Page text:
“I am sorry, my friends, I must go. Quickly now, come, gather around closely, that’s it—“ He brings them all together into a tight huddle, El Misterioso at the center. we raises his arms in a T and touches each of their heads, spinning slowly until he is sure he has touched them all. they are all murmuring and swooning, so they don’t hear the boots in the street below. They don’t pay attention to the boots marching down the stairwell. But he does.
Something tugs at the hem of his glowing jacket. It is the old Indian woman. She looks up at him pleadingly.
“ZapoTextl,” she murmurs urgently. She has heard them too. But he cannot take her with him. Nor her grandson.
“Yes, abuelita. I know.” He crouches in the center of the circle of praying, swooning people and puts his hand on the boy’s shoulder. “Take care of your grandmother.”
El Misterioso stands, arms to the heavens, as armored paramilitary goons burst in, armed to the teeth with gas weapons and grenades and automatic rifles.
There is a flash, the people cower, and El Misterioso is vanished. But not gone. He is still there, a cloud of invisible atomic dust, working its way quickly around the room. As a dust he is more pervasive. He surrounds each goon. He enters their skin through the fabric of their clothing, through their pores, through their nostrils. He invades their cells and quickly works his powers. The cells, healthy and strong, now mutate and go gray. The blood vessels stretch, wither, and shred, starting at the capillaries—the goons quickly drop their weapons—then up the veins and, very quickly, into the heart and arteries.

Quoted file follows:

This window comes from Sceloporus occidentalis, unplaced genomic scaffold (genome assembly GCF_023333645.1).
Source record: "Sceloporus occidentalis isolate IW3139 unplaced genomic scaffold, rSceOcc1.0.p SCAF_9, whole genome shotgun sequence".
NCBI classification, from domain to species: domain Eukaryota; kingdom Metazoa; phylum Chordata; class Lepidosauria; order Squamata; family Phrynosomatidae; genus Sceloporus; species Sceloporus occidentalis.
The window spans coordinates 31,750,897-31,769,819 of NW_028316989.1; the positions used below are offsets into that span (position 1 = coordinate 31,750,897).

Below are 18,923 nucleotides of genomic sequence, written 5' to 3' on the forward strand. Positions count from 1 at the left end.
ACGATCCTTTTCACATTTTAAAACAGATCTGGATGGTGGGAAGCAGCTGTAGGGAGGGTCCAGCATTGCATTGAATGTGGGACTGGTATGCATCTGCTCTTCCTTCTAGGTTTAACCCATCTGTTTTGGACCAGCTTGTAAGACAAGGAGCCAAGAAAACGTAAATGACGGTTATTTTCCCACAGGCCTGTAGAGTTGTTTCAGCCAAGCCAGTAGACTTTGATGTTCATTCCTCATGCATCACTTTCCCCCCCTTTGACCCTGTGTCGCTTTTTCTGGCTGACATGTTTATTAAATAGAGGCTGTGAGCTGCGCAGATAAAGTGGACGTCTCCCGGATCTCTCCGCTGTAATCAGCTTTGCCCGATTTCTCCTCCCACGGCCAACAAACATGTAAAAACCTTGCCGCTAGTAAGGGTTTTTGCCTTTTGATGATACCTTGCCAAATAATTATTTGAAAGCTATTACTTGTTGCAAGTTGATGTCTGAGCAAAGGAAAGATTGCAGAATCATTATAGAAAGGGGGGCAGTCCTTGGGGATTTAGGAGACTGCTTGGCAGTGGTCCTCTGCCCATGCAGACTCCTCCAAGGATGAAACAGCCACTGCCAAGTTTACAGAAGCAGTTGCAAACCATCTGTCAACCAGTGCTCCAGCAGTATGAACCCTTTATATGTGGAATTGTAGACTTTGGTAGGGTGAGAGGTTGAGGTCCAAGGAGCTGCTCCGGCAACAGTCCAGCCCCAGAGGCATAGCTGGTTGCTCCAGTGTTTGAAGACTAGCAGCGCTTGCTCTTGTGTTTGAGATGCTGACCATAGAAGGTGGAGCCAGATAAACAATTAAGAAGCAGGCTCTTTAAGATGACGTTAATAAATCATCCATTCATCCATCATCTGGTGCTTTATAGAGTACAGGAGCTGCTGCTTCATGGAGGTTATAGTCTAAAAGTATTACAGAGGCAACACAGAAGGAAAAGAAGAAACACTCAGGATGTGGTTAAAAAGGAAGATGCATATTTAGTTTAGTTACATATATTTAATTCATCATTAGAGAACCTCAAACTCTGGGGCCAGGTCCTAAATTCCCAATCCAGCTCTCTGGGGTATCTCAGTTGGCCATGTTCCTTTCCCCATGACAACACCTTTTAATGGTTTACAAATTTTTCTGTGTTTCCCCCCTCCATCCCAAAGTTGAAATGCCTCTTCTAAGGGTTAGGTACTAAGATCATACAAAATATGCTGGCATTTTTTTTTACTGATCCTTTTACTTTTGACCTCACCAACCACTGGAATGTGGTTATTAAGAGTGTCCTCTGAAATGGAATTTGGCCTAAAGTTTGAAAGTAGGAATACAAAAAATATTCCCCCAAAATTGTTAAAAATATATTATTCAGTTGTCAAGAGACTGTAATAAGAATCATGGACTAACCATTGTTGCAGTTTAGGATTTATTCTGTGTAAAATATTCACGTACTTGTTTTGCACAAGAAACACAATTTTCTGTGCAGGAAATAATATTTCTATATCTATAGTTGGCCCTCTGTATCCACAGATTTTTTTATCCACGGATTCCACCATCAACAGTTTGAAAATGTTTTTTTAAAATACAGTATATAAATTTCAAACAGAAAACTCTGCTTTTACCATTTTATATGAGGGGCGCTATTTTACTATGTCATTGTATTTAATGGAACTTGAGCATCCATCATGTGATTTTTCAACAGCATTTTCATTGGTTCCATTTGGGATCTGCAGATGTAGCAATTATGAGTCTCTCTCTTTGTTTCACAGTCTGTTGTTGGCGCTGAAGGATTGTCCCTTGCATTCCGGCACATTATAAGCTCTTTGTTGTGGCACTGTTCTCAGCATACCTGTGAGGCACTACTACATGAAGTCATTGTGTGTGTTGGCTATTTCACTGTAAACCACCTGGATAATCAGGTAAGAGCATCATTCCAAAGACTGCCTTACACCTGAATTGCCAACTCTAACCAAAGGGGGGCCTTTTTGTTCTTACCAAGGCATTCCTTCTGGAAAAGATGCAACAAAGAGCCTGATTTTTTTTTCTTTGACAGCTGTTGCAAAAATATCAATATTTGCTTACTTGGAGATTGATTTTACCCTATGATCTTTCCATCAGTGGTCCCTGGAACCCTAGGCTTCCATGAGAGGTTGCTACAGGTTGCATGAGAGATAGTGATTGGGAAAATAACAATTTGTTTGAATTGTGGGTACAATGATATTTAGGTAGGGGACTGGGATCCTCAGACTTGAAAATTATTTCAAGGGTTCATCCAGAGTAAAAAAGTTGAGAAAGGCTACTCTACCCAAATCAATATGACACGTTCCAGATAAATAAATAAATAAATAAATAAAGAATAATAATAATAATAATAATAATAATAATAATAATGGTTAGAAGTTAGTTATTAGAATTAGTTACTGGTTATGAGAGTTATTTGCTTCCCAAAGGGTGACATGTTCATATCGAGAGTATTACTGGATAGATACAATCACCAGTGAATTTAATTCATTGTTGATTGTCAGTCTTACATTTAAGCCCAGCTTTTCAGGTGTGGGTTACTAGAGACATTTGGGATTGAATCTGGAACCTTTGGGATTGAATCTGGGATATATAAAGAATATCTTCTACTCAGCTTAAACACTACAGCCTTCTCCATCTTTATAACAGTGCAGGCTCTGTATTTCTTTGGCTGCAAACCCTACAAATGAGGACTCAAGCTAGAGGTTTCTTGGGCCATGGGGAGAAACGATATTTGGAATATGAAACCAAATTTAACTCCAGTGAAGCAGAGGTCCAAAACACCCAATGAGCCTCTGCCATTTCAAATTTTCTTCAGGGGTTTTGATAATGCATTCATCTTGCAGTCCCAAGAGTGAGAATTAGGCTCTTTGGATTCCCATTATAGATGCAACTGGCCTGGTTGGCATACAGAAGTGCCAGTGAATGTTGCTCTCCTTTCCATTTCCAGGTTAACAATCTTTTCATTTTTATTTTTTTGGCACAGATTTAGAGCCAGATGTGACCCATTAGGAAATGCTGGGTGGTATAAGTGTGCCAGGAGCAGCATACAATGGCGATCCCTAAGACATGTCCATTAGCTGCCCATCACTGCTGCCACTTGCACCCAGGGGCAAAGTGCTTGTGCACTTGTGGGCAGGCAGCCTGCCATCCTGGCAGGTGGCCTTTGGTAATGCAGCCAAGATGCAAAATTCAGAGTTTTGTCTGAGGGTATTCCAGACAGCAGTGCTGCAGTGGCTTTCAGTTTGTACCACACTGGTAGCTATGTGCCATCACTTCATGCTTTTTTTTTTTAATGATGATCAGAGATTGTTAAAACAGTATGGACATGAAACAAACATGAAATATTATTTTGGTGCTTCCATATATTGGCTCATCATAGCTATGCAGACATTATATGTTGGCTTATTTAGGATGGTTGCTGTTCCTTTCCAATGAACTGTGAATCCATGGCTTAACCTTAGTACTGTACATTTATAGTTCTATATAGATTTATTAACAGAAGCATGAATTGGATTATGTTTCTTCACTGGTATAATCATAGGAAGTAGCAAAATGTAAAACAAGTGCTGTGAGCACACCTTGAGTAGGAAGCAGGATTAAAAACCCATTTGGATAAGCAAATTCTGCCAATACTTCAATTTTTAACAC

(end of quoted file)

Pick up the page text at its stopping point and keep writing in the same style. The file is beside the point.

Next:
The goons stagger to their feet, clutching at their chests. It’s the only thing they know to clutch, since really it is their entire bodies that are writhing in a burning, entropic pain. Within moments, their faces are gray leather, frozen in soundless howls. They have shriveled inside their armor and clothing. They are dead, or close enough to death as to be rendered harmless to the people before them, now looking up in amazement, feeling and appreciating the blood and life coursing through their own bodies.
No one sees El Misterioso leave. Now, several blocks away, he emerges from the shadow of a doorframe into the streetlamp-lit alley. He rolls a cigar from left to right in his mouth as he adjusts his fedora. The glow of his Atomic Suit has dimmed to a bright white. He steps out into the street, and heads on foot toward Paseo de la Reforma and the headquarters of ZapoTextl and its leader, Manuel Heliotropa, better known in the underworld as Isótopo.